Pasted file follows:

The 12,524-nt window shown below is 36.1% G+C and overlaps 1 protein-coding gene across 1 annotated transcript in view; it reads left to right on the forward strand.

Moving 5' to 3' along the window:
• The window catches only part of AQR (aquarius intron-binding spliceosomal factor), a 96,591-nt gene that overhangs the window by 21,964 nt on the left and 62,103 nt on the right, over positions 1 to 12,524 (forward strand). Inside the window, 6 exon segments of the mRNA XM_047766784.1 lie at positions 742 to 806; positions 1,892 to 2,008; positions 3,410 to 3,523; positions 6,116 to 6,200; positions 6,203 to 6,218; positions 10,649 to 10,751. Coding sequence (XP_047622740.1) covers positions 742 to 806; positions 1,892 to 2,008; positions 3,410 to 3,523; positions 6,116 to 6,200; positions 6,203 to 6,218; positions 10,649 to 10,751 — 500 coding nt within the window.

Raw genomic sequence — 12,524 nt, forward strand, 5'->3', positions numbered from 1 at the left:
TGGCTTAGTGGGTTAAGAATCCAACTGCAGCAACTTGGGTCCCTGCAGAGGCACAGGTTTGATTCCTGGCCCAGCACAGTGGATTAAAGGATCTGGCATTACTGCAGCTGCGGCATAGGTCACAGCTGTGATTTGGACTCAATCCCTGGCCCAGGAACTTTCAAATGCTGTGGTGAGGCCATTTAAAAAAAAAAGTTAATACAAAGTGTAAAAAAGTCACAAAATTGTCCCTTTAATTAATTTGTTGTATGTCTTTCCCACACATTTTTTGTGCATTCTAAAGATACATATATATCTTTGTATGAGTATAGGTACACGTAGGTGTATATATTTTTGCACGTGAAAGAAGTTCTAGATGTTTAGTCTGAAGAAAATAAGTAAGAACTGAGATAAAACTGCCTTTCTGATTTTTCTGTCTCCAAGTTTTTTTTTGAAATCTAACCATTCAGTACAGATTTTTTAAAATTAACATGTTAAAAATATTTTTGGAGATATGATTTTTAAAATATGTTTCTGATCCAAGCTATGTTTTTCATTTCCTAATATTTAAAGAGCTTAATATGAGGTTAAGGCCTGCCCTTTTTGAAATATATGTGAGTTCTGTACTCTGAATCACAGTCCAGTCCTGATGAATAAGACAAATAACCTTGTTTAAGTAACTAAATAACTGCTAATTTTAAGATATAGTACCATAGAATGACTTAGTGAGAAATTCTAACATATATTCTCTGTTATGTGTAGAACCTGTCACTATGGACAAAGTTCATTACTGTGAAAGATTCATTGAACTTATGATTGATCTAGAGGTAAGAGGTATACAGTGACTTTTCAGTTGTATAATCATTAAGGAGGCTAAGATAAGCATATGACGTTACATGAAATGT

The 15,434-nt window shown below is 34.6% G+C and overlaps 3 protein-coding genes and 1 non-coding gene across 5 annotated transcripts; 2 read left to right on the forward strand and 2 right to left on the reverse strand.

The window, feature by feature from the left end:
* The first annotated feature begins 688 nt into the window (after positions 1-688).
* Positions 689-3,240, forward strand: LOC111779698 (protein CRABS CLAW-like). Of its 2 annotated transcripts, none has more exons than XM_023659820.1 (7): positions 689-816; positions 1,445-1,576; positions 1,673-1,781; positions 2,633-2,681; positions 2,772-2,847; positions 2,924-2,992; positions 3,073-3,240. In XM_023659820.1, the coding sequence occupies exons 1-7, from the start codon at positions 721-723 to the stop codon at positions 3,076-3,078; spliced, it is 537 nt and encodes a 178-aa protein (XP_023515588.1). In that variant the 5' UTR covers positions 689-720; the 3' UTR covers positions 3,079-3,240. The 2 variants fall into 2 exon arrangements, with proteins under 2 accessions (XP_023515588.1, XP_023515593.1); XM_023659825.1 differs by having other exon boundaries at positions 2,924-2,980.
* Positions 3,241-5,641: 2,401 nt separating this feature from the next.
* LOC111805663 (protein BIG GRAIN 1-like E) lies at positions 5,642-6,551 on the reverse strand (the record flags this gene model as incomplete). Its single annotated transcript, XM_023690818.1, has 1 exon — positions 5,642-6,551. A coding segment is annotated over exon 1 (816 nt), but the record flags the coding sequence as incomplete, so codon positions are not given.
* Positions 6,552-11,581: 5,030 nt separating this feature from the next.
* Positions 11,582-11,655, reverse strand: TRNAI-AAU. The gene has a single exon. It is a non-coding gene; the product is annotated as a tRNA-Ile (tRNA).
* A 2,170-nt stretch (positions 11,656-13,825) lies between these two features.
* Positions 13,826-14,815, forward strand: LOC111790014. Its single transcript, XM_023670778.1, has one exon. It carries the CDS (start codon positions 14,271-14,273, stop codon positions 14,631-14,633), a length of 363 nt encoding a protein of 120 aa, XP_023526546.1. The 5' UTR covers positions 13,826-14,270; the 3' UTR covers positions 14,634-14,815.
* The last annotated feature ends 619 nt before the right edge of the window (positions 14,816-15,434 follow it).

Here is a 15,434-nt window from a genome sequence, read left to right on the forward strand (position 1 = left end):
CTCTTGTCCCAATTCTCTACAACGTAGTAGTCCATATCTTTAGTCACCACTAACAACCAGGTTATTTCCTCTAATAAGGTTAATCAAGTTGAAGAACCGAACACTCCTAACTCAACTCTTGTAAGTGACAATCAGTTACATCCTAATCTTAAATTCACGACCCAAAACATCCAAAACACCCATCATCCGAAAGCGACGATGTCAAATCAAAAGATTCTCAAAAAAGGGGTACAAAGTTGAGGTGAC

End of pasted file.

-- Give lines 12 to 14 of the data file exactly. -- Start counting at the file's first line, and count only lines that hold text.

* Positions 6,552-11,581: 5,030 nt separating this feature from the next.
* Positions 11,582-11,655, reverse strand: TRNAI-AAU. The gene has a single exon. It is a non-coding gene; the product is annotated as a tRNA-Ile (tRNA).
* A 2,170-nt stretch (positions 11,656-13,825) lies between these two features.